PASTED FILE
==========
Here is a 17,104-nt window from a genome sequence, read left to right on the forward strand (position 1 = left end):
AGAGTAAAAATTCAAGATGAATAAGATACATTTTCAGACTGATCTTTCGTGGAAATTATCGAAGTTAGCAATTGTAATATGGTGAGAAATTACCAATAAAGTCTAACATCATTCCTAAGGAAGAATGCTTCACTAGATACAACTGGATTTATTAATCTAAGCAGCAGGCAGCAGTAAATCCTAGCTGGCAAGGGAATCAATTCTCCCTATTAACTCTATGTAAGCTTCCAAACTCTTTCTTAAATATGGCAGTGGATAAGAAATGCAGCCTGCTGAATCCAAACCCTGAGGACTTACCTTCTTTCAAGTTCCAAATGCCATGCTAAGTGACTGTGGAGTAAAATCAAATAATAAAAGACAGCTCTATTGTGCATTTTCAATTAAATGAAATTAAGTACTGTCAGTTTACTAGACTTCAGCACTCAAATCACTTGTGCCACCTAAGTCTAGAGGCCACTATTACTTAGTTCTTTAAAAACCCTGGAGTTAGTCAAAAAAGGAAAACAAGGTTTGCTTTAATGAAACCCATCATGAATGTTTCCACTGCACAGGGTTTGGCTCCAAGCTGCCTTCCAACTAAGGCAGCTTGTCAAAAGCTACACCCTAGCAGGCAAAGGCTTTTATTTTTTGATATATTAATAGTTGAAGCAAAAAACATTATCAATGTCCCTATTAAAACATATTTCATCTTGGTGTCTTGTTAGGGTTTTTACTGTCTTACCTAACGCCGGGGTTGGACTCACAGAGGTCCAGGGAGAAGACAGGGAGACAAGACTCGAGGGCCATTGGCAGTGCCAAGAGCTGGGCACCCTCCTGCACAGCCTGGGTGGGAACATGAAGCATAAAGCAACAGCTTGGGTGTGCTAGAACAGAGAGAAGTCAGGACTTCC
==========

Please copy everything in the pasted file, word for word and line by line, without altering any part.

Here is a 17,104-nt window from a genome sequence, read left to right on the forward strand (position 1 = left end):
AGAGTAAAAATTCAAGATGAATAAGATACATTTTCAGACTGATCTTTCGTGGAAATTATCGAAGTTAGCAATTGTAATATGGTGAGAAATTACCAATAAAGTCTAACATCATTCCTAAGGAAGAATGCTTCACTAGATACAACTGGATTTATTAATCTAAGCAGCAGGCAGCAGTAAATCCTAGCTGGCAAGGGAATCAATTCTCCCTATTAACTCTATGTAAGCTTCCAAACTCTTTCTTAAATATGGCAGTGGATAAGAAATGCAGCCTGCTGAATCCAAACCCTGAGGACTTACCTTCTTTCAAGTTCCAAATGCCATGCTAAGTGACTGTGGAGTAAAATCAAATAATAAAAGACAGCTCTATTGTGCATTTTCAATTAAATGAAATTAAGTACTGTCAGTTTACTAGACTTCAGCACTCAAATCACTTGTGCCACCTAAGTCTAGAGGCCACTATTACTTAGTTCTTTAAAAACCCTGGAGTTAGTCAAAAAAGGAAAACAAGGTTTGCTTTAATGAAACCCATCATGAATGTTTCCACTGCACAGGGTTTGGCTCCAAGCTGCCTTCCAACTAAGGCAGCTTGTCAAAAGCTACACCCTAGCAGGCAAAGGCTTTTATTTTTTGATATATTAATAGTTGAAGCAAAAAACATTATCAATGTCCCTATTAAAACATATTTCATCTTGGTGTCTTGTTAGGGTTTTTACTGTCTTACCTAACGCCGGGGTTGGACTCACAGAGGTCCAGGGAGAAGACAGGGAGACAAGACTCGAGGGCCATTGGCAGTGCCAAGAGCTGGGCACCCTCCTGCACAGCCTGGGTGGGAACATGAAGCATAAAGCAACAGCTTGGGTGTGCTAGAACAGAGAGAAGTCAGGACTTCC